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Something bold, something new

Whistler Arts Council and MY Place teaming up again for 2004-05 Performance Series

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Sure Celine Dion packs ’em in at her specially constructed Colosseum at Caesar’s Palace in Las Vegas night after night after night, and always leaves ’em wanting more. That’s the business of entertainment.

But it’s not the business of the arts. That’s a stickier affair. Good arts programming involves taking risks. It’s more about the lesser-known innovator than the common denominator.

For an arts-focused Performance Series it’s about accepting losses on riskier fare by balancing it with safer bets.

It’s a tightrope act, a daunting task. Here in Whistler it takes the strength of two organizations to pull it off: Maurice Young Millennium Place and the Whistler Arts Council, who teamed up for the first time last year and are continuing their relationship through 2004-05.

"Our mandate is to bring a diversity of performers," explained Arts Council Director Doti Niedermayer. "Part of the Performance Series is to present something to our local audiences that other people aren’t focused on. The bars are programming the rock bands and the populist music and other people are doing other things, whereas we’re looking at what is not coming to this community, and that’s what we’re focused on."

The upcoming series launches on Oct. 21 with the acclaimed British comic vocal quartet Cantabile and continues through June 2005. Beloved children’s entertainer Norman Foote returns on Nov. 26 and solo theatre performer Charles Ross is upping the ante on his One Man Star Wars Trilogy by taking on the Lord of the Rings Trilogy for a two-show run in March, 2005.

Other than that, the 2004-05 Series lineup is entirely new.

Along with Cantabile, the series presents Punjabi musician Kiran Ahluwalia, the Montreal Jazz Ensemble, classical violinist Jasper Wood, the Alcan String Quartet, juggler/physical comedians the Gizmo Guys, the improvisational Duffle Bag Theatre troupe and comedy performer Daniel Packard. The series will also add shows as it progresses.

"Our artistic vision really affects our programming," Niedermayer said. "It’s not who’s available, it’s more like who do we want? What do we want to bring here and why do we want to do it? It’s more of a contemplative, thought out process now."

But even the most idealistic arts programmer must confront the conundrum of dollars and sense. The populist advantage is compensated for somewhat with arts funding. Niedermayer noted the series was fortunate to retain the support of last year’s community sponsors of individual shows and Whiski Jack Resorts – an organization recognized with the first annual Business and the Arts Award for providing visiting performers and arts groups with accommodation. American Express was recently added as a title sponsor and funding has been secured from both Ottawa and the province.

But the series can’t afford to coast on handouts if it wants to break even. Getting the community in the theatre seats is the challenge facing Gillie Easdon, a former MY Place communications employee who now holds the more specific position of Performance Series Co-ordinator.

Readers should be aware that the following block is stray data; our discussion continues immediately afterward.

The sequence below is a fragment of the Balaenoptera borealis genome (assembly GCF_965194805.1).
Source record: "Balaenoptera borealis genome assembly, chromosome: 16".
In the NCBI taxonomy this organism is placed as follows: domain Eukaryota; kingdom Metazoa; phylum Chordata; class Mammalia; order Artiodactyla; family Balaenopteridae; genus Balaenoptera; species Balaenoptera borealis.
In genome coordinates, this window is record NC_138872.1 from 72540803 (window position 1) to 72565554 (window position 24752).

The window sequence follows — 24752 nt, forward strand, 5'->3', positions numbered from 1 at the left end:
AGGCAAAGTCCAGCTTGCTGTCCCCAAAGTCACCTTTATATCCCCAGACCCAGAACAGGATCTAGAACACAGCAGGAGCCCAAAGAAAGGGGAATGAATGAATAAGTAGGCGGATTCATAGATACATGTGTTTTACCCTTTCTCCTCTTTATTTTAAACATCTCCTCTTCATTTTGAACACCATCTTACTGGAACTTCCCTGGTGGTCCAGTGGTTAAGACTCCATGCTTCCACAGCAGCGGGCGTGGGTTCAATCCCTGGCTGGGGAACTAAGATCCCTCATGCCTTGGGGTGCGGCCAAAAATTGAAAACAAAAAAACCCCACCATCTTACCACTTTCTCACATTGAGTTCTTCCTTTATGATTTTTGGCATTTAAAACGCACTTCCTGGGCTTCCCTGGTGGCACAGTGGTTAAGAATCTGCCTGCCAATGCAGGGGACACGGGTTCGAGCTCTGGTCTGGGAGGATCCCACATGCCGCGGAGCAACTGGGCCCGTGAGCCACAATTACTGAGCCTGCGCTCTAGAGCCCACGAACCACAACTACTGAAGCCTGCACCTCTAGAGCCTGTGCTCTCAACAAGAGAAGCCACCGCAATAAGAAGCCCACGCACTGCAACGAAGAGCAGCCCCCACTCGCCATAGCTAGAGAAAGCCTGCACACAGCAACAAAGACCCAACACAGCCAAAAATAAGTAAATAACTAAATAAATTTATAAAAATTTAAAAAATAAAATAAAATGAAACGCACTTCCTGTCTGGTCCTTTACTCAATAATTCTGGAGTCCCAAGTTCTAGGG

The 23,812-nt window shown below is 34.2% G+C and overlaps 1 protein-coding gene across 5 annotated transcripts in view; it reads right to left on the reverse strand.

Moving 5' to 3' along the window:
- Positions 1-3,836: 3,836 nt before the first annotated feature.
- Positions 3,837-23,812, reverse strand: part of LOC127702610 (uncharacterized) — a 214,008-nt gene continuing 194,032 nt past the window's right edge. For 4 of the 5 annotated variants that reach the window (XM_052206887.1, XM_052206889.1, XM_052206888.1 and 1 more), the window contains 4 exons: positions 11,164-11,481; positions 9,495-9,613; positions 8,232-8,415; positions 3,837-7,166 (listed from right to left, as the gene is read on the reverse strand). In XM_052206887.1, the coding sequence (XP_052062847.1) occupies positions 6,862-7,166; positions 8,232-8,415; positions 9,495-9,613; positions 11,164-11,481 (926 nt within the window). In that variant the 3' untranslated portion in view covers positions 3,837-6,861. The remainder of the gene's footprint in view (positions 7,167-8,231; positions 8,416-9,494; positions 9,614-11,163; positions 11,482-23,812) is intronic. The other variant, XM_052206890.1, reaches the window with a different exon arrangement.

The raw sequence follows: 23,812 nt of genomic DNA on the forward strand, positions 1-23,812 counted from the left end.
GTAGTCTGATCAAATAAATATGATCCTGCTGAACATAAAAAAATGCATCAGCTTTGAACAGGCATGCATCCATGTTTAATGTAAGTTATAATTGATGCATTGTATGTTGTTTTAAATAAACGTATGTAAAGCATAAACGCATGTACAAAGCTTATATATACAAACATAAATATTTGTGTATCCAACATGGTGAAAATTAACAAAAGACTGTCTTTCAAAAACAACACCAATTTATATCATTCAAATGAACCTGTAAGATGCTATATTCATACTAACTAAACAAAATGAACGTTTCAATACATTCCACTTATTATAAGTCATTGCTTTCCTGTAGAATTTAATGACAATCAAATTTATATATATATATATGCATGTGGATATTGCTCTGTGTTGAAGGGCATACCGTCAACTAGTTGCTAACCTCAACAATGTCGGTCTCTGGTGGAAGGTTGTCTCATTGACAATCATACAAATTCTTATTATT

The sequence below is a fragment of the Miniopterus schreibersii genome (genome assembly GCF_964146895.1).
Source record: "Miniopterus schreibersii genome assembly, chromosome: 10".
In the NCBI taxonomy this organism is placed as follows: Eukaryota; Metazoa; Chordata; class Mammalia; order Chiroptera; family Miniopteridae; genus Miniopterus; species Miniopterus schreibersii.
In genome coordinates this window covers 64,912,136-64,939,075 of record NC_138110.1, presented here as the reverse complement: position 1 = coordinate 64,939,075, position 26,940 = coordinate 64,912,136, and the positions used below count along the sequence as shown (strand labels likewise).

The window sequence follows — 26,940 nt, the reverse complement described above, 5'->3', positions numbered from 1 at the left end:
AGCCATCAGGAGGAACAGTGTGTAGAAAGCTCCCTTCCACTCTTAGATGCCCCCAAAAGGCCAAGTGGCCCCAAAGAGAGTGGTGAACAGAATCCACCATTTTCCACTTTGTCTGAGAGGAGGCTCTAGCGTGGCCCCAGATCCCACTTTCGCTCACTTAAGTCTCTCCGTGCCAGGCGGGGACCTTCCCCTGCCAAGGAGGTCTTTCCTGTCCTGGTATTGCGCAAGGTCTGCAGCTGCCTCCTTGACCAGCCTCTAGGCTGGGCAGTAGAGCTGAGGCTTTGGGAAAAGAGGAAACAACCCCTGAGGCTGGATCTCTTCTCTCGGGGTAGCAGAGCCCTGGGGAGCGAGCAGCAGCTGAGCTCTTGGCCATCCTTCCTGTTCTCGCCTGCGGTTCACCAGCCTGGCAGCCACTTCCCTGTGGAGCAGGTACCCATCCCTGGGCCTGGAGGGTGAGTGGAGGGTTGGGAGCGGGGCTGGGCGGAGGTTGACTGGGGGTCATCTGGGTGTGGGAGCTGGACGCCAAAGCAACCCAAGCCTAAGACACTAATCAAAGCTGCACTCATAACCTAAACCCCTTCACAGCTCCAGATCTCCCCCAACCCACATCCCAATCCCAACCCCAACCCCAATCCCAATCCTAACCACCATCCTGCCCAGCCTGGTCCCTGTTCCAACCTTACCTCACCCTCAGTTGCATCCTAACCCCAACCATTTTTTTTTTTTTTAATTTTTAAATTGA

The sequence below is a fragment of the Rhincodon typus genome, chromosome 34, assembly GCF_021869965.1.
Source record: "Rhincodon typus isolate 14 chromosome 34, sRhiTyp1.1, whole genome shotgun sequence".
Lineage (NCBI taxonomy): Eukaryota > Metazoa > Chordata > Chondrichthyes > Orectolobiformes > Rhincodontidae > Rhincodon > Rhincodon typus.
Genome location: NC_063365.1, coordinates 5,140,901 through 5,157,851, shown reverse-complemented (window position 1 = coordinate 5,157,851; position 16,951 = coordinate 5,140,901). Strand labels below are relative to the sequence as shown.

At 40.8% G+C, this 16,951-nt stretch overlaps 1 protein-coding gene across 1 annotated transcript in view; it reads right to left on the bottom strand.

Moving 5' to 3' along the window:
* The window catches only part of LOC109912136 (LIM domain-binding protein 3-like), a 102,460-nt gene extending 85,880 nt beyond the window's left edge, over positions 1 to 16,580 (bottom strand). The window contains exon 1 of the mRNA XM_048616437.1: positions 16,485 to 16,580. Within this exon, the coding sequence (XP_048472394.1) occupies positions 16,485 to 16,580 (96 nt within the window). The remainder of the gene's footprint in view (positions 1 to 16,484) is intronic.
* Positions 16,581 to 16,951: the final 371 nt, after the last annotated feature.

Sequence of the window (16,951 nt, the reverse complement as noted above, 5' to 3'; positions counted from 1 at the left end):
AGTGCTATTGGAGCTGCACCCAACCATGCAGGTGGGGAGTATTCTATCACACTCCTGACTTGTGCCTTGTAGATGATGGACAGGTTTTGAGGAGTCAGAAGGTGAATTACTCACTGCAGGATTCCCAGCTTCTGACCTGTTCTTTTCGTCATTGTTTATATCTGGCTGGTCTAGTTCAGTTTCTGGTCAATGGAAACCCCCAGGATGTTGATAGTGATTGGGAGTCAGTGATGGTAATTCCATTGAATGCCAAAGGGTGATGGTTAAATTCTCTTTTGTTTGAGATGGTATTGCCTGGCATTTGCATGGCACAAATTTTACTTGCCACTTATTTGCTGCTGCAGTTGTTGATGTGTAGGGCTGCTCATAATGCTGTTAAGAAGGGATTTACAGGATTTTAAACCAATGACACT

The success of the majority of Whistler events, she has determined, is due to word of mouth. MY Place is responding with initiatives such as the P.S. Good Show program – a reward system for ticket sale referrals based on a name registry.

Ticket prices are also traditionally an issue, so the teen discount program will remain and adult ticket prices have been capped at $20.

Organizers are also hoping the increasing community profile for MY Place through grassroots events such as August’s Burning Man-themed photo exhibit and the upcoming Heavy Hitting Films B-Grade Horrorfest will translate into interest in the Performance Series.

Thrust into its role as Whistler’s cultural hub, the community is starting to really catch on to MY Place and take ownership of the venue. Familiarity will help establish trust and with that trust, organizers anticipate, will come an increasingly successful Performance Series.

For more information on upcoming 2004-05 Performance Series events call MY Place at 604-935-8410.

Howe Sound Arts Association launches Performance Series tonight

Whistler’s neighbours to the south in Squamish launch their 11 th annual Performance Series tonight with the sophisticated sounds of The Borealis String Quartet.

The Vancouver Chamber Ensemble will present selected works from their classical and 20 th century repertoire at Squamish’s Eagle Eye Theatre. The second half of the program will feature Dvorak’s piano quintet with guest pianist Robert Silverman, who will return for a solo performance for the series in February.

Tickets for the Borealis String Quartet performance tonight are $20 for adults, $15 for seniors, and $10 for students and children. The performance begins at 8 p.m.

Howe Sound’s 2004-05 series has been pared down considerably from last year and conflicts with the Whistler Arts Council/MY Place series only once – for Charles Ross’s one man theatre presentation of the Lord of the Rings Trilogy in March.

For more information go to www.howesoundarts.org.

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